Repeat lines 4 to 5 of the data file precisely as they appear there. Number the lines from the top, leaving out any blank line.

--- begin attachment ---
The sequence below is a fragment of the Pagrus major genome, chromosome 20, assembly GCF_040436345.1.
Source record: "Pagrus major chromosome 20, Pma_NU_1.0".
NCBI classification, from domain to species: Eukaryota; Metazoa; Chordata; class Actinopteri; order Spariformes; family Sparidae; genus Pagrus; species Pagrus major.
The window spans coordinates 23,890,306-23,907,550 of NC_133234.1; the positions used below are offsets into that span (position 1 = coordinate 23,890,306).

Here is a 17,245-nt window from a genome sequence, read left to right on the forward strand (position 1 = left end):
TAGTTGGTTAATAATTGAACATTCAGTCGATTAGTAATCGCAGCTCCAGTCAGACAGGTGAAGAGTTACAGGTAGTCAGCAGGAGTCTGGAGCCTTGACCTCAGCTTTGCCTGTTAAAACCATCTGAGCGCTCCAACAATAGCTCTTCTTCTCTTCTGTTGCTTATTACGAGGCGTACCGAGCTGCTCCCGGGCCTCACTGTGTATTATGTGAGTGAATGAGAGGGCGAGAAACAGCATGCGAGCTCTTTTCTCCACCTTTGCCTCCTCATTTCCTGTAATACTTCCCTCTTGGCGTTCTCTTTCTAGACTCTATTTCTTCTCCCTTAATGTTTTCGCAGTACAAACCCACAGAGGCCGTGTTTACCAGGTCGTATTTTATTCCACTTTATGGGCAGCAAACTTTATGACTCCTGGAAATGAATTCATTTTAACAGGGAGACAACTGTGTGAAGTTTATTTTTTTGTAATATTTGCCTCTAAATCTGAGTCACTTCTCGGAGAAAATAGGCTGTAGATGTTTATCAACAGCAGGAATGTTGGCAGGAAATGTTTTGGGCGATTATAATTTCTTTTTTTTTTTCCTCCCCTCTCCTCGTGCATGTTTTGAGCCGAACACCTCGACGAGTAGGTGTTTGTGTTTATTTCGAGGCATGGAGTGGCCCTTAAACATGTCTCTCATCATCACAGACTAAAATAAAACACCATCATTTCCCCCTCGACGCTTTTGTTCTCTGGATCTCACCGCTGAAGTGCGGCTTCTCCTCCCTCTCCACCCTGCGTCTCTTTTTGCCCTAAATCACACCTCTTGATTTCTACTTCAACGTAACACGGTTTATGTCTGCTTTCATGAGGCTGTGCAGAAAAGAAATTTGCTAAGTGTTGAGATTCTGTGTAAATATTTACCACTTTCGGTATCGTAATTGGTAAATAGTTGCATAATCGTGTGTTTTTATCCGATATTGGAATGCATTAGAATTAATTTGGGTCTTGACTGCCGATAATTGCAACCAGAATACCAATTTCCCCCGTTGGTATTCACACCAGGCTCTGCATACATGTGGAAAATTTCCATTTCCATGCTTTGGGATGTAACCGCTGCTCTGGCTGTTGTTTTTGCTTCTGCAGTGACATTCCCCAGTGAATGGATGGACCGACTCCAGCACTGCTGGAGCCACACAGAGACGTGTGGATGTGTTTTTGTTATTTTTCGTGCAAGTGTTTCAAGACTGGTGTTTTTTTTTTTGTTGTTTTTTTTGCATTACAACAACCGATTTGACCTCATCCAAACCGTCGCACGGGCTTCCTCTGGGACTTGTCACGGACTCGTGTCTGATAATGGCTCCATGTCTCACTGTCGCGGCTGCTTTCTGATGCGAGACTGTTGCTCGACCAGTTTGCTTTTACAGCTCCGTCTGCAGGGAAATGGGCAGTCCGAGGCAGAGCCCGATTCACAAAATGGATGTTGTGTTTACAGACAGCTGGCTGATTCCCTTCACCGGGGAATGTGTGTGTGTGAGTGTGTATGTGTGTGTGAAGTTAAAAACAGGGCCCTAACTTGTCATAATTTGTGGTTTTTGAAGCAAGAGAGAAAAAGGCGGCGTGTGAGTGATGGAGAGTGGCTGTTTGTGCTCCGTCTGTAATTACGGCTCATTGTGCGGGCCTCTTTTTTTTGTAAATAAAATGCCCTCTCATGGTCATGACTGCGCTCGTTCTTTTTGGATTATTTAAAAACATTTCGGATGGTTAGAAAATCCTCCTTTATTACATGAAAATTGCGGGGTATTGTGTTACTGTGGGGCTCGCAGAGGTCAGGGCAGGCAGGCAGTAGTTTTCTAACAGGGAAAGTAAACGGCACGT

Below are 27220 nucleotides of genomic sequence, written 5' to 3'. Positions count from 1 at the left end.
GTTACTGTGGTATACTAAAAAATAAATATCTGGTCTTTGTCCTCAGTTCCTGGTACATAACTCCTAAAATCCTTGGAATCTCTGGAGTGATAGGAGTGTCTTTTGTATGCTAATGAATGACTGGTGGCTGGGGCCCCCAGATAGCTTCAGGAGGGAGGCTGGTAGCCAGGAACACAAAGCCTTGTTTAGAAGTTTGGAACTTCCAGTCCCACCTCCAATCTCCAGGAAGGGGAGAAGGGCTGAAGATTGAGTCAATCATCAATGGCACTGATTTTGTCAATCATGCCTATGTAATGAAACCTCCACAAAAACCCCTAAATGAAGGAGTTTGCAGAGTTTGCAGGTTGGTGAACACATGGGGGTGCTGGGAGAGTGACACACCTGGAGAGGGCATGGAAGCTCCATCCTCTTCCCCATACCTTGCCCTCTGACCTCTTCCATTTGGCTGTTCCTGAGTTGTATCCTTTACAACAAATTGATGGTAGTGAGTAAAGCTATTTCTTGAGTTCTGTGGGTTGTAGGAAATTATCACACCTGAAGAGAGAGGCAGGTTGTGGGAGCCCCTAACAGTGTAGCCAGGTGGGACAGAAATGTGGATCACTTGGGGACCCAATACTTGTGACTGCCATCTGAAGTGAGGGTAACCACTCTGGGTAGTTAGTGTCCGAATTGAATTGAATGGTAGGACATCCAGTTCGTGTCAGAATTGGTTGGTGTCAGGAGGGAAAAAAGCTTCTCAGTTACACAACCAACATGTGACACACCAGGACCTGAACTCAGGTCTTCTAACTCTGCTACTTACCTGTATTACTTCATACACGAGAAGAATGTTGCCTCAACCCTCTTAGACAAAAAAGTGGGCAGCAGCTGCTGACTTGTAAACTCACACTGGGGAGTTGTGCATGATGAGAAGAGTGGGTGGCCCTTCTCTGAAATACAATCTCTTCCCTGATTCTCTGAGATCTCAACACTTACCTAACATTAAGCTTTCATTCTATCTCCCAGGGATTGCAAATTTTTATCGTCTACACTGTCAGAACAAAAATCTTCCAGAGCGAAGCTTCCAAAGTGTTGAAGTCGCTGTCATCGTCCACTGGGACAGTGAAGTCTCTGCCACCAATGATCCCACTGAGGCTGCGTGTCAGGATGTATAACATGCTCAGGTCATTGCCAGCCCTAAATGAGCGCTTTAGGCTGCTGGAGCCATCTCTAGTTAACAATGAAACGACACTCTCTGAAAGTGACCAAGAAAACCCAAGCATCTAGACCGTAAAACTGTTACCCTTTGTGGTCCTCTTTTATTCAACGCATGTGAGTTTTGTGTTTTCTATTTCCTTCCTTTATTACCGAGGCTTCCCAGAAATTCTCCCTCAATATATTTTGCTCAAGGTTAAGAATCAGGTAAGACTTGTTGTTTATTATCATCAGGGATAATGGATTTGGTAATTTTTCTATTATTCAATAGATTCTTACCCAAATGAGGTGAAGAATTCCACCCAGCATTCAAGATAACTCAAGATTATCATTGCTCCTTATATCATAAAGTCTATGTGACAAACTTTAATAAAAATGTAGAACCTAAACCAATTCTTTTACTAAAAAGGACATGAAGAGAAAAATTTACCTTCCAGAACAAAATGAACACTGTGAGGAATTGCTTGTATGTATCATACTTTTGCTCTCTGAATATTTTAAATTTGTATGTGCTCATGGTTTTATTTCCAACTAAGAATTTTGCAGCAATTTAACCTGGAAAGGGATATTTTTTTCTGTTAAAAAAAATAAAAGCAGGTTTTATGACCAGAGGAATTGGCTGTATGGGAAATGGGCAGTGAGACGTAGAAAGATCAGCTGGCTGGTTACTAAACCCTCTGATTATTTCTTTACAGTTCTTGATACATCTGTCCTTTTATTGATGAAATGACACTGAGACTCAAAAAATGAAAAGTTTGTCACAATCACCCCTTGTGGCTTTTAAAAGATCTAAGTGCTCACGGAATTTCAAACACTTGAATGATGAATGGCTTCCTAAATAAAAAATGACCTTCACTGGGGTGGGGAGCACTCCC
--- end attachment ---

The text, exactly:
The window spans coordinates 23,890,306-23,907,550 of NC_133234.1; the positions used below are offsets into that span (position 1 = coordinate 23,890,306).

Here is a 17,245-nt window from a genome sequence, read left to right on the forward strand (position 1 = left end):